Category Archives: Clean Air and Water

April Book Club: The Big Thirst by Charles Fishman

By Emily Clever

I read The Big Thirst a few years ago, not long after it was published. I am glad that it was on the reading list this year because I needed a bit of a refresher (honestly no pun intended).  The only thing I remembered was some idea about taking water from the Great Lakes region and piping it to Las Vegas.  

Pat Mulroy, who proposed the idea, was angry that the Great Lakes states had an agreement among them that the water would remain in the region based on fear that states out West would try to purchase it.  When I first read this idea years ago the whole idea sounded incredibly absurd.  The amount of money it would cost to lay the pipes and then the energy needed to move the water along would be enormous.  Having read this book a 2nd time and having read This Changes Everything by Naomi Klein there may be a bigger issue with this idea than feasibility and perceptions of the Great Lakes being immature water hoarders. In This Changes Everything there is a discussion regarding solar radiation management (SRM) and it brought up three interesting questions which seem applicable here, just substitute SRM with reallocating water.

Question 1: Is the human that gave us the climate crisis capable of properly/safely regulating this reallocation of water?

Question 2:  In considering water reallocation regulation, are we not in danger of perpetuating the view that the earth can be manipulated in our interests?

Question 3:  Don’t we have to engage with these questions before we place ourselves in the triangle?”

It is also possible that the Great Lakes states not only acted to protect the water should other states come wanting to purchase but because they see the water crisis in other states and are trying to prevent that from happening in their region.  This region may have a history of providing more than enough water for its residents and their needs, but as other areas have shown that is not a long-term guarantee. As we read in last months book, actions that occurred decades before can have lasting impacts on the availability of water now and in the future.
Please join the discussion April 25 at 7pm at the River Action office, 822 E River Dr, Davenport.

March Book Club Cadilla Desert by Marc Reisner

By Emily Clever

Corruption, greed, scandal and tragedy; things you don’t expect to read in a book about dams and water.  I would say all that is missing is a sex scandal, but even that gets a brief mention.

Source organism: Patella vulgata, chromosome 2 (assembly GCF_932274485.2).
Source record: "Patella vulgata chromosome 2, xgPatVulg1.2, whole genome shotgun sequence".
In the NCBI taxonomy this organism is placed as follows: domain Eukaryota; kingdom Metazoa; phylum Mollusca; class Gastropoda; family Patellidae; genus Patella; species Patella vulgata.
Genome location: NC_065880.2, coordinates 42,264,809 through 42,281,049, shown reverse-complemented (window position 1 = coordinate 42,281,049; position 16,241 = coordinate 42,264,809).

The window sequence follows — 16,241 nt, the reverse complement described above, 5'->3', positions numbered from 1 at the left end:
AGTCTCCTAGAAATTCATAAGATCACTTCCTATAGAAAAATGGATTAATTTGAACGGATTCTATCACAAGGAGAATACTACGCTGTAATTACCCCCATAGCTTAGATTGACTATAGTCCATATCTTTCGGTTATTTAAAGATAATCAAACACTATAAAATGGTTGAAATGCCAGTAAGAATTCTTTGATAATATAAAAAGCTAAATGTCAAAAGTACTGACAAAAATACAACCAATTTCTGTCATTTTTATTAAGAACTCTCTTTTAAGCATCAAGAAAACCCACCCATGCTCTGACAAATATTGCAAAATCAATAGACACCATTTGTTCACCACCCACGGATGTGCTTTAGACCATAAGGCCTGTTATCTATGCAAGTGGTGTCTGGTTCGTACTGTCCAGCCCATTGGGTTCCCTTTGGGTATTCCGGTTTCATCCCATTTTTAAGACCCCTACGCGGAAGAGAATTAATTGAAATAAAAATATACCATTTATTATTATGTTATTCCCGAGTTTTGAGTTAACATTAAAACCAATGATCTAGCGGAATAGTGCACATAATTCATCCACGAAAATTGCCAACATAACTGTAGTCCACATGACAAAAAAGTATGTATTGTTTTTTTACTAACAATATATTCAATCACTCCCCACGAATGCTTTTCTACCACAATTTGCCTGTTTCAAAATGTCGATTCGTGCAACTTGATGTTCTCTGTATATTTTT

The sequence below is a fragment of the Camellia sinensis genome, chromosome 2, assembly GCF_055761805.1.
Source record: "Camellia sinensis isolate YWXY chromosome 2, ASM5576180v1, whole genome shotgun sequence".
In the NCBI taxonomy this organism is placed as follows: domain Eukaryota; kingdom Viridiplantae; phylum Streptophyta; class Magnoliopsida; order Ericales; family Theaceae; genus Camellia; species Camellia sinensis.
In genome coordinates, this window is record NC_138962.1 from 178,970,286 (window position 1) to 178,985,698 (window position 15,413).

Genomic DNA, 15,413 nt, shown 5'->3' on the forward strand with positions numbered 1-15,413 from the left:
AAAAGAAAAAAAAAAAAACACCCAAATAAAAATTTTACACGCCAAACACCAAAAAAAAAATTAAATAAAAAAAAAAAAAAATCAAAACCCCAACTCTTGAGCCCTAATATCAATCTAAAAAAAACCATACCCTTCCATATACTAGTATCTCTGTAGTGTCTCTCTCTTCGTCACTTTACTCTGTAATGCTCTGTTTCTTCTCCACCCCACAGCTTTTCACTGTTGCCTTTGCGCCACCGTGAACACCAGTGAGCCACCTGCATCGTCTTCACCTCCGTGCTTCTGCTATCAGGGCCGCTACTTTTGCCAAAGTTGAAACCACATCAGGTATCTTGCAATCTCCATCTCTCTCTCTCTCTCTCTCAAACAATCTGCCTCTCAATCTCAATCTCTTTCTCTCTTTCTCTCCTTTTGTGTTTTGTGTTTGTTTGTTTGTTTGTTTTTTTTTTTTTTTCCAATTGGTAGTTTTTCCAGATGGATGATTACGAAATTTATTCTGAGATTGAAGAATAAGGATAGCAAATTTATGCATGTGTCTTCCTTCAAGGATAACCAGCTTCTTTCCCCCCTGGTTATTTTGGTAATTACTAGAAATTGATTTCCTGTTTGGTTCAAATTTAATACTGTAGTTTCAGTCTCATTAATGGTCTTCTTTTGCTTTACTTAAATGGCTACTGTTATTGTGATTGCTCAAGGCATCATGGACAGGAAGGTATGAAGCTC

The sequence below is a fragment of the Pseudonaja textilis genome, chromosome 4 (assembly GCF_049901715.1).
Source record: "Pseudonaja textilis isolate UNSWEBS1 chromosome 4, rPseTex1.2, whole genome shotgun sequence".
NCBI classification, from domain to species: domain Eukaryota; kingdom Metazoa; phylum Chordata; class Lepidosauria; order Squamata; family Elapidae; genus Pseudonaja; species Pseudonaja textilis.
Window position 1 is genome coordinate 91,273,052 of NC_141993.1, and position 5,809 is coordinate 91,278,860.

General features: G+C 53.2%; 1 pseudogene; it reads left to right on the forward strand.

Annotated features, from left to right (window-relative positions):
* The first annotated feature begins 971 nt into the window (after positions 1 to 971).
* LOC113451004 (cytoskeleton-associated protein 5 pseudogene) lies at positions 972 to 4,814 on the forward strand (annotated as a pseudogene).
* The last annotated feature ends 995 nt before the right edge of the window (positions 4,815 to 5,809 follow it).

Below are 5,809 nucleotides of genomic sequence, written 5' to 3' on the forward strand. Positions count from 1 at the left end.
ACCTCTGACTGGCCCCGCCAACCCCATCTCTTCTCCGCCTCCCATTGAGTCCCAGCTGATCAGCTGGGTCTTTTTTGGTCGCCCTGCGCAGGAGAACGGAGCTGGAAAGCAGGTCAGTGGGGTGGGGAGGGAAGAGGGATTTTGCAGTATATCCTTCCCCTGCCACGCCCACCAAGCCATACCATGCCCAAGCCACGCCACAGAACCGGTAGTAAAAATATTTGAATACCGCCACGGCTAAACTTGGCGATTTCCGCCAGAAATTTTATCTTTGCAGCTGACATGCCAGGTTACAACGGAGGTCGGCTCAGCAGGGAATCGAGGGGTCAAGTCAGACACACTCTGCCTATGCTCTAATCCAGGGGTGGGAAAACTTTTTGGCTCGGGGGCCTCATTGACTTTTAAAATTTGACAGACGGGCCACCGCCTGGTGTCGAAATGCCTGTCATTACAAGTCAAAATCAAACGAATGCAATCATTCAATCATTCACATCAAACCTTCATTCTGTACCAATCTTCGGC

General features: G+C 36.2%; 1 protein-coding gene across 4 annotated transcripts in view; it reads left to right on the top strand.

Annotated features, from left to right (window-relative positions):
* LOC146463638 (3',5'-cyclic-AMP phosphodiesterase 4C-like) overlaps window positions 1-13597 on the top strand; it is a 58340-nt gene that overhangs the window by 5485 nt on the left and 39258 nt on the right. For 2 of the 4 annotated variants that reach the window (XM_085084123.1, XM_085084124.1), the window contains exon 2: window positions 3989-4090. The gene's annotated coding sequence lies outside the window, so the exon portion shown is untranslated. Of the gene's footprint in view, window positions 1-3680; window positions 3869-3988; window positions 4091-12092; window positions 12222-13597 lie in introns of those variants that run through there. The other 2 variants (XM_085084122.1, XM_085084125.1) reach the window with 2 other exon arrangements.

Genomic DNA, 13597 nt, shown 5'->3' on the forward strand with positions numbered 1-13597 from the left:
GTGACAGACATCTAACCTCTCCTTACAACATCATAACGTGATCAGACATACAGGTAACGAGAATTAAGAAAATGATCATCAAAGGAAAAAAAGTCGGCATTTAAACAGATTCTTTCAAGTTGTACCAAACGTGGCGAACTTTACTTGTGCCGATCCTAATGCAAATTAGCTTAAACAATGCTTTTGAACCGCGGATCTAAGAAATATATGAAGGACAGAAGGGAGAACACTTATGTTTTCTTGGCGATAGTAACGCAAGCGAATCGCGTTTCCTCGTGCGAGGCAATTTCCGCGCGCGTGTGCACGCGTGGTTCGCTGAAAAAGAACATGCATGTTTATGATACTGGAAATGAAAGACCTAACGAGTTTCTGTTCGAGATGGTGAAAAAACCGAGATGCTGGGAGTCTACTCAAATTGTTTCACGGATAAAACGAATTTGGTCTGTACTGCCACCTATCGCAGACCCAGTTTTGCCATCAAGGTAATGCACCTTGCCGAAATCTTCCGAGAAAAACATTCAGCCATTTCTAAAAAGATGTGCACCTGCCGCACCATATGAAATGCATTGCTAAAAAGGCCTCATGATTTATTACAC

When people think about water problems in the western United States they may consider them a more recent phenomenon.  However, the root of the problems go back to the initial settlement of the West. The history of dams and water resources in the West is long and complex, I highly recommend creating a timeline as you read.

One of the prominent beliefs at the time the West was beginning to be settled was that water would follow the people.  It is a belief that could be perceived as partially true, people have settled the West and water has followed, but it has not done so through natural processes.  The water has followed the people because it has been directed to do so.  There was another belief that followed as water was beginning to be diverted for human use, and that was any water that wasn’t being used for human purposes was being wasted.  Add in competition between the Bureau of Reclamation and the Corps of Engineers for money and projects, mix in some corruption at multiple levels and the result has been a haphazard building of dams, reservoirs, aqueducts, irrigation canals and destruction of large swaths of land.

Corruption and lack of laws being enforced allowed people to amass large areas of land, much larger than the 160 acre plots granted under the Land Act.  That gets mixed with ridiculous schemes built by the Bureau of Reclamation.  A dam could be built and the electricity provided and water purchased by farmers would be used to repay part of the costs.  Through some creative accounting and interest free loans the costs of many if not all the projects would never be repaid.  Water was being sold for much less than it cost to provide allowing those who had amassed huge areas of land to get highly subsidized water and grow lucrative crops making those few quite wealthy.

True costs of all these mismanaged projects is much greater than the price tag put on them.  Habitat for waterfowl, fish and numerous other animals has been destroyed.  Indigenous groups have been moved from their land so that it could be flooded for a reservoir and was considered a benefit of the project.  Land has become salt logged making it inhospitable for possible future production.  Small farmers have been pushed out of the market while large farming corporations were making large profits using taxpayer subsidized water.  Aquifers are being drained and poisoned simultaneously.  This book also provides a nice background for next month’s book, The Big Thirst by Charles Fishman.

Chances are you have heard about Oroville Dam since it has been in the news recently due to concerns that it would collapse and unleash a devastating flood.  There is an entire chapter in the book covering its history.  If you don’t have time to read all 500+ pages of the book, read the chapter Chinatown about the Oroville Dam and it will provide you with a prime example of what was happening with water development.  There is also a special on National Geographic titled Water & Power: A California Heist on tonight and may show again before book club if you can’t get the book.

Book club discussion will be held Tuesday night March 28th, 7 pm at the River Action Office 822 E River Drive Davenport, IA.